Lee H. Roberts knows how important higher education is to the people of North Carolina, which is why he is taking his new role as interim chancellor of the state’s flagship university very seriously.
“I care an awful lot about this state and its future. I’m honored to be in this role, and I’m going to work as hard as I can to help Carolina fulfill its destiny, which could not be more crucial for our state,” Roberts said.
Roberts comes to Carolina from a career in finance. He is the founder and managing partner of SharpVue Capital, a Raleigh-based private investment firm. But he’s also worked in state government, served on the UNC System Board of Governors and State Board of the N.C. Community College System and raised a family in Raleigh.
In 2014, Roberts became state budget director for Gov. Pat McCrory. He regards their most important achievement to be the $2 billion Connect N.C. Bond initiative, mostly to support higher education. Later, as chair of the BOG budget committee, he led the adoption of a performance funding model to align campus budgets with strategic objectives. For the last five years, he taught budgeting at Duke University’s Sanford School of Public Policy.
“I’m not an academic. I’m not here to try to tell academics how to do their jobs,” Roberts said. “I think the best thing I can do, given my background, is make sure that we’ve got a world-class organization to support this world-class faculty that we have.”
Roberts also wants Tar Heels to know that family is important to him. He is husband to longtime financial journalist Liza Roberts, the founder of Walter, a Triangle arts and culture magazine, and author of a book on North Carolina visual arts called “The Art of the State.” They are parents to three college-age children — a recent graduate, a college student and a high school senior — and have a nephew at Carolina.
Roberts has been influenced by a family tradition of public service. His maternal grandparents, Hale and Lindy Boggs, represented New Orleans in Congress for a total of 50 years. His parents, Steve and Cokie Roberts, were both well-respected journalists. Cokie Roberts delivered the May 2016 commencement address at the Hussman School of Journalism and Media.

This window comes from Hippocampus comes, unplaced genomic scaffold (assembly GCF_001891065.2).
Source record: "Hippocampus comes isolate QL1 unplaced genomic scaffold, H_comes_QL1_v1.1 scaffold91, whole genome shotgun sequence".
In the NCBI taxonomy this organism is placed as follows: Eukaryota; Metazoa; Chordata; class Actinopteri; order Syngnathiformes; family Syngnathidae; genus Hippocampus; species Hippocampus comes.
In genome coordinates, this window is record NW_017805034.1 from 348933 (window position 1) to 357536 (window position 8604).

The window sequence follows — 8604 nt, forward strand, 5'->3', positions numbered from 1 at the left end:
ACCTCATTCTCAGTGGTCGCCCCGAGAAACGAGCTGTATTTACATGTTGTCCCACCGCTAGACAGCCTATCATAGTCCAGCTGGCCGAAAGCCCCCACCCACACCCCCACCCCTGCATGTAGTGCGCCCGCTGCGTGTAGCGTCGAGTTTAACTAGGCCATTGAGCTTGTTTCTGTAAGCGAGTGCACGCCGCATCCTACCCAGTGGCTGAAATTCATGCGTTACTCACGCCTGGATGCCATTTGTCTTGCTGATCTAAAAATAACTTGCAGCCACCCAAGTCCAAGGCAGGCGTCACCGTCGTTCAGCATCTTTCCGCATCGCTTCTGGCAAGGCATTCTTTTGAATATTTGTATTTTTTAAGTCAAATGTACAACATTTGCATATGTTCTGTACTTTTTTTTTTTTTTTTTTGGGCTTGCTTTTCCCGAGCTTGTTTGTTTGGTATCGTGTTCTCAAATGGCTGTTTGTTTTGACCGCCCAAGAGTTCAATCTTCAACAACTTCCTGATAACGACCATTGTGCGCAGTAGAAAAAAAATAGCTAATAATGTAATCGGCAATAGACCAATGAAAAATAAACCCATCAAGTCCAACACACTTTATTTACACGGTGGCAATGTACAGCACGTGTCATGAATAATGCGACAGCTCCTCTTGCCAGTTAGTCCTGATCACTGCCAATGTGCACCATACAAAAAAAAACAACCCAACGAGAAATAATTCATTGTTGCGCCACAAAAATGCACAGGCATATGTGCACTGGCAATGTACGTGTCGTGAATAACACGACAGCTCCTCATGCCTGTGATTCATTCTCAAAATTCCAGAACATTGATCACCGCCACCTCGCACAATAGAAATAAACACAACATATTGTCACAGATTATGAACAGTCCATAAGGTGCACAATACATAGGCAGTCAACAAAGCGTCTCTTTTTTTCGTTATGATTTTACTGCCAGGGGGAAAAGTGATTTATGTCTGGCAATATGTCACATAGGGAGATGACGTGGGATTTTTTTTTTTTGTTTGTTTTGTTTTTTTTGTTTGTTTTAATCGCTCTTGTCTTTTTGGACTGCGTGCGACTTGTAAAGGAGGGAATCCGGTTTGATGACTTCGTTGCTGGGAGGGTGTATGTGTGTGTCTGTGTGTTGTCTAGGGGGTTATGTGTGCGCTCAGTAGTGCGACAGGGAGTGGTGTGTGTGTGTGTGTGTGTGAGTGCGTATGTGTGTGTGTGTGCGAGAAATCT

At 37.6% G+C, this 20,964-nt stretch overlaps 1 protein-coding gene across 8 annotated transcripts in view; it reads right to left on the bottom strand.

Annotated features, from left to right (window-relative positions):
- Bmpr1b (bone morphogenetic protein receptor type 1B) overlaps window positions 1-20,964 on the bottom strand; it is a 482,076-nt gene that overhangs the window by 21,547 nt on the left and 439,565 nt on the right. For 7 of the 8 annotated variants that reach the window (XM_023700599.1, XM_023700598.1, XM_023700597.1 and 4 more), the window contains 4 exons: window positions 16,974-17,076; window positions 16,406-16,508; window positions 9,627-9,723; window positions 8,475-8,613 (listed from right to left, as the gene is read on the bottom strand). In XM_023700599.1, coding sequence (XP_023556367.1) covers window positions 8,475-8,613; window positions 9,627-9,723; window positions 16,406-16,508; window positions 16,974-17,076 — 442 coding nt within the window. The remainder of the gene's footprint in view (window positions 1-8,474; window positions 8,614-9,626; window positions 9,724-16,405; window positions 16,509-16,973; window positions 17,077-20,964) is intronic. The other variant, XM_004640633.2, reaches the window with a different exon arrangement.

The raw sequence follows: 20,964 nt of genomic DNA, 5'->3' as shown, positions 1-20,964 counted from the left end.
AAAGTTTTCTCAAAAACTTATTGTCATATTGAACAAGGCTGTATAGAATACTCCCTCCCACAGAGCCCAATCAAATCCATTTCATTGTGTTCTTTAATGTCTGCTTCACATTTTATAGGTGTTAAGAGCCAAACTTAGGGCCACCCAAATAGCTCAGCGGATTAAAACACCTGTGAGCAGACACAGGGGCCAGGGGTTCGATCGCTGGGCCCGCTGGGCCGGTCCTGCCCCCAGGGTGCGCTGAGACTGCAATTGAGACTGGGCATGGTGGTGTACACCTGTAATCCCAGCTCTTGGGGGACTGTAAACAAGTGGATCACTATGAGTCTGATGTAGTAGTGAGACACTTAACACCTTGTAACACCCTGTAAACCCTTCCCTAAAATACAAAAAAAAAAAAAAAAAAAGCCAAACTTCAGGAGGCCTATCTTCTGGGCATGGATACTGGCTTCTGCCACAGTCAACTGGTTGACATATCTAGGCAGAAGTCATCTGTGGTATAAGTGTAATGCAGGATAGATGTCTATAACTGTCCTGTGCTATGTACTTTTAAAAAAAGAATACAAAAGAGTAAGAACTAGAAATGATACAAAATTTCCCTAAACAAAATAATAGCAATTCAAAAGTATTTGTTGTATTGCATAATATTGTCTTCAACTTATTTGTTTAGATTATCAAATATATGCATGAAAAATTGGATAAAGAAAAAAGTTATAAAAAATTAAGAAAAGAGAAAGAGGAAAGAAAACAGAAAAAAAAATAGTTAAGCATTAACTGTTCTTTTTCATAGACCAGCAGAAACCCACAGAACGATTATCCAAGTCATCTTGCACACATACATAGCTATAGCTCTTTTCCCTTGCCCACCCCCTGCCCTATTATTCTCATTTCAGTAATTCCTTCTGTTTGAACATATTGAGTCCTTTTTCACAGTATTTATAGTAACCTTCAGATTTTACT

In a recent interview with The Well, Roberts shared his thoughts about his new role.
What has surprised you the most as you’ve visited with people on campus?
I’m trying to meet as many people as I can, hear what’s on their minds. And I look forward to continuing to do that. What comes through over and over and over again is just the deep love that the people who work here have for this institution. That’s very hard to build, it’s very hard to replicate, and we have to make sure we preserve that.
What motivated you to serve as interim chancellor?
We don’t have a more important institution in this state, and so everyone who cares about this state and its future has to care about what happens here on this campus. Academia is a form of public service. I can’t think of a higher public calling than helping train the next generation of leaders. And that’s what is happening every day here on this campus.
Talk about the importance of higher education to North Carolina.
This state has made and continues to make a significant commitment to higher education. Most years we spend a greater percentage of our tax revenue on higher education than any other state in the country, No. 1 out of 50. There’s been strong bipartisan support for higher education, no matter who’s governor, no matter who controls the House and the Senate in Raleigh. And I expect that to continue.
How do you see the University continuing to grow and evolve in its next chapter?
Universities aren’t known for changing rapidly, and that’s a good thing. The workforce and the economy change much more rapidly than universities do, and so the challenge going forward is going to be how do we remain as relevant as possible? How do we address the changing needs of the state and of the country while at the same time remaining true to the values and principles that have served us so well over the last 230 years?
What have you learned from talking to students?
It’s not the easiest time to be a college student. A lot of psychological and mental health challenges were created by the pandemic in addition to high levels of anxiety and stress among this generation before the pandemic. It just reinforces the importance of everything that we’re doing in the context of student health and student wellness. We’re doing a lot of work in that area, and we’ll continue to do more.
Tell us how your family influenced your understanding of public service.
When my grandmother was a serving member of Congress, she was on the phone all the time, helping people, trying to figure out what had happened to someone’s Social Security check or someone who had had a legal problem or somebody who needed help with the Veterans Administration. It taught me at a young age that what politicians do is they help people. My parents believed that journalism was a form of public service. I believe that you’re serving the public good by serving the First Amendment and the public’s right to know.
As a Duke graduate, who will you be rooting for as Carolina’s interim chancellor?
There’s one thing I have to say about that. And that one thing is “Go Heels.”